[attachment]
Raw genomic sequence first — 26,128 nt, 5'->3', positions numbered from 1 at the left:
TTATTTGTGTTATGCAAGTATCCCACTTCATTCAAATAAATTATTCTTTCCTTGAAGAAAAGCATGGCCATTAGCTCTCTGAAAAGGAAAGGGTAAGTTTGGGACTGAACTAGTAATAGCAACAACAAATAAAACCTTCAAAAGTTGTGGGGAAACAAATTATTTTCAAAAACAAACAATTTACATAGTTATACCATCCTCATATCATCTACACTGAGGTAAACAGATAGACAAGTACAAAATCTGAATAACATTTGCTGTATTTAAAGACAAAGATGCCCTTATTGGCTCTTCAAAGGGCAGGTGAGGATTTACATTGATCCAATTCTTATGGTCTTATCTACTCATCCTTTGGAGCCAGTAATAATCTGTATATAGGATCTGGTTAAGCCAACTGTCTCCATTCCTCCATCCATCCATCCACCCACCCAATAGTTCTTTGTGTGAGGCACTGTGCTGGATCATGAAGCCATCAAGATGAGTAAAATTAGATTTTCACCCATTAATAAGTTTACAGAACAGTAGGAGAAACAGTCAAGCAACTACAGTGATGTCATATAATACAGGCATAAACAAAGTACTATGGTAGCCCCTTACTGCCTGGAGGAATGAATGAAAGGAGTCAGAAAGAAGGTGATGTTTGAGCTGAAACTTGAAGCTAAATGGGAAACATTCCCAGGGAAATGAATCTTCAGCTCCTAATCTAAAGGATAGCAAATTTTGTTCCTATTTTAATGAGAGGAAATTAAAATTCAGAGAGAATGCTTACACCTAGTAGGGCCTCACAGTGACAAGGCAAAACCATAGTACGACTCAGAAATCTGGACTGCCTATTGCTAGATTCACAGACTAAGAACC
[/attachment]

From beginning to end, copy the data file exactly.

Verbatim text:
Raw genomic sequence first — 26,128 nt, 5'->3', positions numbered from 1 at the left:
TTATTTGTGTTATGCAAGTATCCCACTTCATTCAAATAAATTATTCTTTCCTTGAAGAAAAGCATGGCCATTAGCTCTCTGAAAAGGAAAGGGTAAGTTTGGGACTGAACTAGTAATAGCAACAACAAATAAAACCTTCAAAAGTTGTGGGGAAACAAATTATTTTCAAAAACAAACAATTTACATAGTTATACCATCCTCATATCATCTACACTGAGGTAAACAGATAGACAAGTACAAAATCTGAATAACATTTGCTGTATTTAAAGACAAAGATGCCCTTATTGGCTCTTCAAAGGGCAGGTGAGGATTTACATTGATCCAATTCTTATGGTCTTATCTACTCATCCTTTGGAGCCAGTAATAATCTGTATATAGGATCTGGTTAAGCCAACTGTCTCCATTCCTCCATCCATCCATCCACCCACCCAATAGTTCTTTGTGTGAGGCACTGTGCTGGATCATGAAGCCATCAAGATGAGTAAAATTAGATTTTCACCCATTAATAAGTTTACAGAACAGTAGGAGAAACAGTCAAGCAACTACAGTGATGTCATATAATACAGGCATAAACAAAGTACTATGGTAGCCCCTTACTGCCTGGAGGAATGAATGAAAGGAGTCAGAAAGAAGGTGATGTTTGAGCTGAAACTTGAAGCTAAATGGGAAACATTCCCAGGGAAATGAATCTTCAGCTCCTAATCTAAAGGATAGCAAATTTTGTTCCTATTTTAATGAGAGGAAATTAAAATTCAGAGAGAATGCTTACACCTAGTAGGGCCTCACAGTGACAAGGCAAAACCATAGTACGACTCAGAAATCTGGACTGCCTATTGCTAGATTCACAGACTAAGAACC